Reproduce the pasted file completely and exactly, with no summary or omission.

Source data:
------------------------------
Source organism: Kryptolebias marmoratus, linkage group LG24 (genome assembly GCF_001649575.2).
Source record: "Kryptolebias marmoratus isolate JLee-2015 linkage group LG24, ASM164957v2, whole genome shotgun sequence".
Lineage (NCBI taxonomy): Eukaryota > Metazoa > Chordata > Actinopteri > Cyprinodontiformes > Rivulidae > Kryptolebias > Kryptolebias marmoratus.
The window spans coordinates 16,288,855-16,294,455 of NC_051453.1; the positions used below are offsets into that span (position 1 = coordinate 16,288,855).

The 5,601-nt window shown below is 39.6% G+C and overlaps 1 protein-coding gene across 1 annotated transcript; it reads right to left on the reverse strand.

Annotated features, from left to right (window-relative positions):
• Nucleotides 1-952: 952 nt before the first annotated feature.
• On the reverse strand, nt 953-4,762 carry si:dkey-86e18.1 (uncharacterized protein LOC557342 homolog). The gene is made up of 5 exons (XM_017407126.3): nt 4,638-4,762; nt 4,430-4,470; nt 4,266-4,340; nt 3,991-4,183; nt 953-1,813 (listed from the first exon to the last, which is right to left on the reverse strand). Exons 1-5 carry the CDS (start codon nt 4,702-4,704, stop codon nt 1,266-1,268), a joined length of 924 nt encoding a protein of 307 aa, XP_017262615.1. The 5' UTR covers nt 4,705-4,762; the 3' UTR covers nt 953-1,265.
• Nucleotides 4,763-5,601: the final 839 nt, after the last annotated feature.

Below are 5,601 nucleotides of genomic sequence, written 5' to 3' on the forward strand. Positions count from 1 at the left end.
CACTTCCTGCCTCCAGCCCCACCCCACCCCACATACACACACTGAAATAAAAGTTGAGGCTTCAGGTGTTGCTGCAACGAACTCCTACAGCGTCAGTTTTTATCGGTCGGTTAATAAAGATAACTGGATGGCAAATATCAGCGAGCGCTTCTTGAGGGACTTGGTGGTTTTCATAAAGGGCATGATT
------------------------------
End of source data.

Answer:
Source organism: Kryptolebias marmoratus, linkage group LG24 (genome assembly GCF_001649575.2).
Source record: "Kryptolebias marmoratus isolate JLee-2015 linkage group LG24, ASM164957v2, whole genome shotgun sequence".
Lineage (NCBI taxonomy): Eukaryota > Metazoa > Chordata > Actinopteri > Cyprinodontiformes > Rivulidae > Kryptolebias > Kryptolebias marmoratus.
The window spans coordinates 16,288,855-16,294,455 of NC_051453.1; the positions used below are offsets into that span (position 1 = coordinate 16,288,855).

The 5,601-nt window shown below is 39.6% G+C and overlaps 1 protein-coding gene across 1 annotated transcript; it reads right to left on the reverse strand.

Annotated features, from left to right (window-relative positions):
• Nucleotides 1-952: 952 nt before the first annotated feature.
• On the reverse strand, nt 953-4,762 carry si:dkey-86e18.1 (uncharacterized protein LOC557342 homolog). The gene is made up of 5 exons (XM_017407126.3): nt 4,638-4,762; nt 4,430-4,470; nt 4,266-4,340; nt 3,991-4,183; nt 953-1,813 (listed from the first exon to the last, which is right to left on the reverse strand). Exons 1-5 carry the CDS (start codon nt 4,702-4,704, stop codon nt 1,266-1,268), a joined length of 924 nt encoding a protein of 307 aa, XP_017262615.1. The 5' UTR covers nt 4,705-4,762; the 3' UTR covers nt 953-1,265.
• Nucleotides 4,763-5,601: the final 839 nt, after the last annotated feature.

Below are 5,601 nucleotides of genomic sequence, written 5' to 3' on the forward strand. Positions count from 1 at the left end.
CACTTCCTGCCTCCAGCCCCACCCCACCCCACATACACACACTGAAATAAAAGTTGAGGCTTCAGGTGTTGCTGCAACGAACTCCTACAGCGTCAGTTTTTATCGGTCGGTTAATAAAGATAACTGGATGGCAAATATCAGCGAGCGCTTCTTGAGGGACTTGGTGGTTTTCATAAAGGGCATGATT